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Journeys : Oct Nov 2011
Jules’ Gems Regular motoring tips from RACT patrolman Julian McGarry 1 South Rd, Ulverstone 73 St Leonards Rd, Launceston 60 Main Rd, Wivenhoe 42 Gilbert St, Latrobe 17 Patrick St, Hobart 30 minute tyre fitting guarantee* when you book online or $30 cashback at... * Conditions apply EFTPOS & major credit cards accepted. Fleet management & Govt. vehicles welcome. Vince Sorrenti As a roadside job, engine overheating is often a tr icky problem to diagnose. Overheated engines are difficult to work on, due to the high temperatures and pressures involved. It could be caused by one small component of many complex systems within the motor vehicle. Common causes • An exter nal coolant leak from a hose, gasket, water pump, seal, radiator, radiator cap or heater core • An inter nal coolant leak from a head gasket or cracked head/ block • Insufficient air flow through the radiator from a slipping fan belt, inoperative electric cooling fan, faulty viscous fan hub, debr is blocking the radiator such as bugs or dirt build-up • Lack of coolant flow caused by a faulty thermostat, blocked radiator, faulty water pump, sludge and scale build-up in the engine coolant passages or air trapped in the cooling system that was not bled correctly after vehicle repair • Incorrect mix of coolant to water Other causes could be as simple as a radiator cap not holding pressure, resulting in a coolant loss and causing overheating from a low coolant level. All cars have a coolant temperature gauge or light, which should be constantly monitored. Most coolant temperature gauges read half for nor mal operation w ith a slightly higher reading if tow ing heavy loads. If the gauge is three quarters towards hot, or the red warning light is on, it’s time to pull over and call RACT Roadside. Unfortunately, the temperature gauge only measures the coolant temperature when it is actually immersed in coolant, so if you have coolant loss below the temperature sensor, the gauge may read cold or less than half. (Only about half of vehicles on the road today have a warning light to alert you to a low coolant level, which is an early warning that immediate action needs to be taken to have your cooling system repaired to the manufacturer’s specifications.) If one of any of the above problems are not repaired, continual driving will cause premature failure of the head gasket or the engine. If checking the coolant level when cold, make sure that the radiator is checked as well as the overflow bottle, where fitted, as the coolant will not f low back into the radiator from the overf low bottle unless the radiator is full. Warning – DO NOT remove the radiator cap when the engine is hot as coolant is under pressure and at a very high temperature. Severe burns will result when the fluid escapes. Life on the move October / November 2011 41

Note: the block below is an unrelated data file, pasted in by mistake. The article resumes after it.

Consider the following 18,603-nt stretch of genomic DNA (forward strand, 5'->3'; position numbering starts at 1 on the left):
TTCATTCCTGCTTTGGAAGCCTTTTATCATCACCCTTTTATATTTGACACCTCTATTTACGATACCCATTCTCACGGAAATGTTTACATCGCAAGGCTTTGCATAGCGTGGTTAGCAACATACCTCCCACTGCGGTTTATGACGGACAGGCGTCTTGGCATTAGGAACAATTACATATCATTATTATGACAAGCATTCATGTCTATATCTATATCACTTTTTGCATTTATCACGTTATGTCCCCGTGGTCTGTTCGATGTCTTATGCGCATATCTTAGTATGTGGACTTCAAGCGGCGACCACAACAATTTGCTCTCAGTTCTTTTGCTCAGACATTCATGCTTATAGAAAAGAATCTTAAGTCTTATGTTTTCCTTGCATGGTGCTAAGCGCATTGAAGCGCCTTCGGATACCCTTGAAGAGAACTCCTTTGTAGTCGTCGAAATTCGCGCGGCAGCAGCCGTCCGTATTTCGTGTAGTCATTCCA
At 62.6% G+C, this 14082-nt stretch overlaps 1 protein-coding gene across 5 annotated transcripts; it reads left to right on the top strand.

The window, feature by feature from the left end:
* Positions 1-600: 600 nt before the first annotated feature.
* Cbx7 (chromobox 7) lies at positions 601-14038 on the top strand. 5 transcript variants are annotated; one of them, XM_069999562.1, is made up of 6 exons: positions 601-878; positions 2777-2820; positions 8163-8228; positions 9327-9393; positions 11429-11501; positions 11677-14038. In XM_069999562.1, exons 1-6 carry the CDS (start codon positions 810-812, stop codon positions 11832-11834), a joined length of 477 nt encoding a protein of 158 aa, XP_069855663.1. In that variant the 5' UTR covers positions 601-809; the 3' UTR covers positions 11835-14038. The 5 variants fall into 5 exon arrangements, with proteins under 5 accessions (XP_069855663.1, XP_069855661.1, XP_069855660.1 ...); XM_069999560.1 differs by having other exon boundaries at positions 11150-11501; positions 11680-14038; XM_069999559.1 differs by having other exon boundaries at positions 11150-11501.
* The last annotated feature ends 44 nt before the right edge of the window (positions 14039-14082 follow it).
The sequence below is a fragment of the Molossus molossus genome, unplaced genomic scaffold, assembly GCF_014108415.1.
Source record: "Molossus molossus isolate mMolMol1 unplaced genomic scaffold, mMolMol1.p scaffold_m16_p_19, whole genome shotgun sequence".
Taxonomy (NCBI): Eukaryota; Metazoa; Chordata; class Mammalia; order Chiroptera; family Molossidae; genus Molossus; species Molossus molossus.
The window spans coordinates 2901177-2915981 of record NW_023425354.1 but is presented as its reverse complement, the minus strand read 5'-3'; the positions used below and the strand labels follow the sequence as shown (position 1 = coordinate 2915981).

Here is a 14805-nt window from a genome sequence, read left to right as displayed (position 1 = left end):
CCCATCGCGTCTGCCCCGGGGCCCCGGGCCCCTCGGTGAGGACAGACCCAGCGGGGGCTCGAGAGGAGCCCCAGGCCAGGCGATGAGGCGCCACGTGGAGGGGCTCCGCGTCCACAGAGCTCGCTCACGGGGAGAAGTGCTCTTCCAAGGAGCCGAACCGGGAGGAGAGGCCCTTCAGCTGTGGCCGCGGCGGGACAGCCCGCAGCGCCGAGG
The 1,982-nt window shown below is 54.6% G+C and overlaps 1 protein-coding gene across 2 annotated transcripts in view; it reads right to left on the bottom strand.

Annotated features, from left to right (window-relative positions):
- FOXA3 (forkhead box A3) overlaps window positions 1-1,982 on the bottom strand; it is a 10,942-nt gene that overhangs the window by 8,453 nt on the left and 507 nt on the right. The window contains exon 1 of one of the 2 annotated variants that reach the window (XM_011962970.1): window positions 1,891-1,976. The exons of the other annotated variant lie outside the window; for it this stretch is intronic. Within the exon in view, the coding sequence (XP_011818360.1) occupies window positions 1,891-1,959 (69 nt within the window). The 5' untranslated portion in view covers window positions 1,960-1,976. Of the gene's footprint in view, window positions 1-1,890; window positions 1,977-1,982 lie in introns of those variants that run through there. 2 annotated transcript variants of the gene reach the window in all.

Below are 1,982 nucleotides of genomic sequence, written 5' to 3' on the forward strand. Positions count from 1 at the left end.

MNJ Aug Sep 2011